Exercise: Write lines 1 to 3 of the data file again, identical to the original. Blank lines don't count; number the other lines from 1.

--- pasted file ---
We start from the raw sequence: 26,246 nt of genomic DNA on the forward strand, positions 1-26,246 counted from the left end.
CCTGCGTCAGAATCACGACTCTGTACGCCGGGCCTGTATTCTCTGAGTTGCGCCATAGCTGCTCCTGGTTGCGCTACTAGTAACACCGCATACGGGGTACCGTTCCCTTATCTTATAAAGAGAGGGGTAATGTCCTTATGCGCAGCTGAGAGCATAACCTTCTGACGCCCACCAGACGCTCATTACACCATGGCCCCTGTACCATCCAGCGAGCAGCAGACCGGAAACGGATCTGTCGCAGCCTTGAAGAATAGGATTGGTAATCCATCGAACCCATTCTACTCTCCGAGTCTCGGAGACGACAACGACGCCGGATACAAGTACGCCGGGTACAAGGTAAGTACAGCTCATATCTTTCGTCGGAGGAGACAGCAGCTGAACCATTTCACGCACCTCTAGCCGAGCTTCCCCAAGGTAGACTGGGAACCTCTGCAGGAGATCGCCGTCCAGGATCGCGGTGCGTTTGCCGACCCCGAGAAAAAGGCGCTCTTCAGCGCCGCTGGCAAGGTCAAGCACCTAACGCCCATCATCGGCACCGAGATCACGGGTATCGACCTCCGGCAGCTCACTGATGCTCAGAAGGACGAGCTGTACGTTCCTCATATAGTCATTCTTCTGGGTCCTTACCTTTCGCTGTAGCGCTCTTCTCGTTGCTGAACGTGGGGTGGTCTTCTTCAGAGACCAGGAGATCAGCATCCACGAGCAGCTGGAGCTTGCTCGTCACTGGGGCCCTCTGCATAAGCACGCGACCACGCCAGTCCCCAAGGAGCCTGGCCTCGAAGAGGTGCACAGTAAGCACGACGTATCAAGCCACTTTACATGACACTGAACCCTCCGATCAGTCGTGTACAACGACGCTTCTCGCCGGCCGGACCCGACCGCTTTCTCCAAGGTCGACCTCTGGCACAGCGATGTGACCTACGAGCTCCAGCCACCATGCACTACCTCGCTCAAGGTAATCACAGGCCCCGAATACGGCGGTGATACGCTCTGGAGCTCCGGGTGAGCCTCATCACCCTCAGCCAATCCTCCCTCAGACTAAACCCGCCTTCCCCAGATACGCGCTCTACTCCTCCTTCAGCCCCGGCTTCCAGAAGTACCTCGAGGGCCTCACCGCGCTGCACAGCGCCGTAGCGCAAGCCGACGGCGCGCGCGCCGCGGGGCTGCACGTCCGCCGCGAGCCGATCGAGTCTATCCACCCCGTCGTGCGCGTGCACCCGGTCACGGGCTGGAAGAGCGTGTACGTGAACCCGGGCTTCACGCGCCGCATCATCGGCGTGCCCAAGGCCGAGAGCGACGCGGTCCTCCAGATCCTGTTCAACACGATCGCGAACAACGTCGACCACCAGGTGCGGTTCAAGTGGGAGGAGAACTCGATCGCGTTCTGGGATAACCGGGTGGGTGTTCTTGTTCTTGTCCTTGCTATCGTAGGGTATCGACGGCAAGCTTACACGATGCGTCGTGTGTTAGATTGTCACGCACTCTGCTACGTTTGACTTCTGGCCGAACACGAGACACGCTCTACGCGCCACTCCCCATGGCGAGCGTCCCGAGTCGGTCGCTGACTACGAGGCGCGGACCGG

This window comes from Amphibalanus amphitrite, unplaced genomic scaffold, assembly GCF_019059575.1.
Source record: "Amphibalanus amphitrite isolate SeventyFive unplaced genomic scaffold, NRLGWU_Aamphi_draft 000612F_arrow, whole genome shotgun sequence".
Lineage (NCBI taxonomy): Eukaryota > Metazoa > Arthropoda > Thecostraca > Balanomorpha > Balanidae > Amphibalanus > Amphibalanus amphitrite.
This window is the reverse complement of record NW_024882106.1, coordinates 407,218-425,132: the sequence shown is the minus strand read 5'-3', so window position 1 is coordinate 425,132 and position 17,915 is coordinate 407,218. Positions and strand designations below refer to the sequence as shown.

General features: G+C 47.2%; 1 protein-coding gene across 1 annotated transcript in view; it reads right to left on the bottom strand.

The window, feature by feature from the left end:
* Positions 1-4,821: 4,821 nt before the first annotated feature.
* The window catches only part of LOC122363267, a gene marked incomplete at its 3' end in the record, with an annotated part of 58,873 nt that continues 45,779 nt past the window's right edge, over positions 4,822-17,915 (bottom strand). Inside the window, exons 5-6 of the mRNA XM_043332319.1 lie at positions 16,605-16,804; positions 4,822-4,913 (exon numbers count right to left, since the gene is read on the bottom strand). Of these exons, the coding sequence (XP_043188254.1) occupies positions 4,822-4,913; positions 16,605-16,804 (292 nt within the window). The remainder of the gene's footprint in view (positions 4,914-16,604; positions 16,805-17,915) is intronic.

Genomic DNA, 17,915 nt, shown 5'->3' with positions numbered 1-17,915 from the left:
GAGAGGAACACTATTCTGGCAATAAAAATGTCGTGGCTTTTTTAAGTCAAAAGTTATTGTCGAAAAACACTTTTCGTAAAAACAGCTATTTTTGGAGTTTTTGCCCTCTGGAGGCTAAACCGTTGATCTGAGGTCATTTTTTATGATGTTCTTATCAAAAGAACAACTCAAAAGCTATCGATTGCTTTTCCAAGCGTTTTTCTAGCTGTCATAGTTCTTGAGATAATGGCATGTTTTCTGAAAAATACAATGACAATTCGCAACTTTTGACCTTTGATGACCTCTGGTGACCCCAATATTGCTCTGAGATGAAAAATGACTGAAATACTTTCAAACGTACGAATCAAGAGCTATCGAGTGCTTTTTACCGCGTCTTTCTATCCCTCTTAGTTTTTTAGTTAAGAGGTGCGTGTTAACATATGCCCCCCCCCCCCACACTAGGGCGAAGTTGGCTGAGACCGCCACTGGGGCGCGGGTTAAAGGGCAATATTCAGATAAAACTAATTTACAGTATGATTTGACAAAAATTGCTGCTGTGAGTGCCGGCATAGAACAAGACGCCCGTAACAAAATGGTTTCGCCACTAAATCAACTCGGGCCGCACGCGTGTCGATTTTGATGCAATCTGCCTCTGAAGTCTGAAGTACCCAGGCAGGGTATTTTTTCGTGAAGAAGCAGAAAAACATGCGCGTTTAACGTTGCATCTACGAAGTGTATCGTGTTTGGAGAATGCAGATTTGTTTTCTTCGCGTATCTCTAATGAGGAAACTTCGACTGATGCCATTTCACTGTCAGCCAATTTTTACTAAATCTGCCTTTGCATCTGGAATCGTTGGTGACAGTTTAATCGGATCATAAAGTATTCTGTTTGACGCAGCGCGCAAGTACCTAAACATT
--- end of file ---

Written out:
We start from the raw sequence: 26,246 nt of genomic DNA on the forward strand, positions 1-26,246 counted from the left end.
CCTGCGTCAGAATCACGACTCTGTACGCCGGGCCTGTATTCTCTGAGTTGCGCCATAGCTGCTCCTGGTTGCGCTACTAGTAACACCGCATACGGGGTACCGTTCCCTTATCTTATAAAGAGAGGGGTAATGTCCTTATGCGCAGCTGAGAGCATAACCTTCTGACGCCCACCAGACGCTCATTACACCATGGCCCCTGTACCATCCAGCGAGCAGCAGACCGGAAACGGATCTGTCGCAGCCTTGAAGAATAGGATTGGTAATCCATCGAACCCATTCTACTCTCCGAGTCTCGGAGACGACAACGACGCCGGATACAAGTACGCCGGGTACAAGGTAAGTACAGCTCATATCTTTCGTCGGAGGAGACAGCAGCTGAACCATTTCACGCACCTCTAGCCGAGCTTCCCCAAGGTAGACTGGGAACCTCTGCAGGAGATCGCCGTCCAGGATCGCGGTGCGTTTGCCGACCCCGAGAAAAAGGCGCTCTTCAGCGCCGCTGGCAAGGTCAAGCACCTAACGCCCATCATCGGCACCGAGATCACGGGTATCGACCTCCGGCAGCTCACTGATGCTCAGAAGGACGAGCTGTACGTTCCTCATATAGTCATTCTTCTGGGTCCTTACCTTTCGCTGTAGCGCTCTTCTCGTTGCTGAACGTGGGGTGGTCTTCTTCAGAGACCAGGAGATCAGCATCCACGAGCAGCTGGAGCTTGCTCGTCACTGGGGCCCTCTGCATAAGCACGCGACCACGCCAGTCCCCAAGGAGCCTGGCCTCGAAGAGGTGCACAGTAAGCACGACGTATCAAGCCACTTTACATGACACTGAACCCTCCGATCAGTCGTGTACAACGACGCTTCTCGCCGGCCGGACCCGACCGCTTTCTCCAAGGTCGACCTCTGGCACAGCGATGTGACCTACGAGCTCCAGCCACCATGCACTACCTCGCTCAAGGTAATCACAGGCCCCGAATACGGCGGTGATACGCTCTGGAGCTCCGGGTGAGCCTCATCACCCTCAGCCAATCCTCCCTCAGACTAAACCCGCCTTCCCCAGATACGCGCTCTACTCCTCCTTCAGCCCCGGCTTCCAGAAGTACCTCGAGGGCCTCACCGCGCTGCACAGCGCCGTAGCGCAAGCCGACGGCGCGCGCGCCGCGGGGCTGCACGTCCGCCGCGAGCCGATCGAGTCTATCCACCCCGTCGTGCGCGTGCACCCGGTCACGGGCTGGAAGAGCGTGTACGTGAACCCGGGCTTCACGCGCCGCATCATCGGCGTGCCCAAGGCCGAGAGCGACGCGGTCCTCCAGATCCTGTTCAACACGATCGCGAACAACGTCGACCACCAGGTGCGGTTCAAGTGGGAGGAGAACTCGATCGCGTTCTGGGATAACCGGGTGGGTGTTCTTGTTCTTGTCCTTGCTATCGTAGGGTATCGACGGCAAGCTTACACGATGCGTCGTGTGTTAGATTGTCACGCACTCTGCTACGTTTGACTTCTGGCCGAACACGAGACACGCTCTACGCGCCACTCCCCATGGCGAGCGTCCCGAGTCGGTCGCTGACTACGAGGCGCGGACCGG

This window comes from Amphibalanus amphitrite, unplaced genomic scaffold, assembly GCF_019059575.1.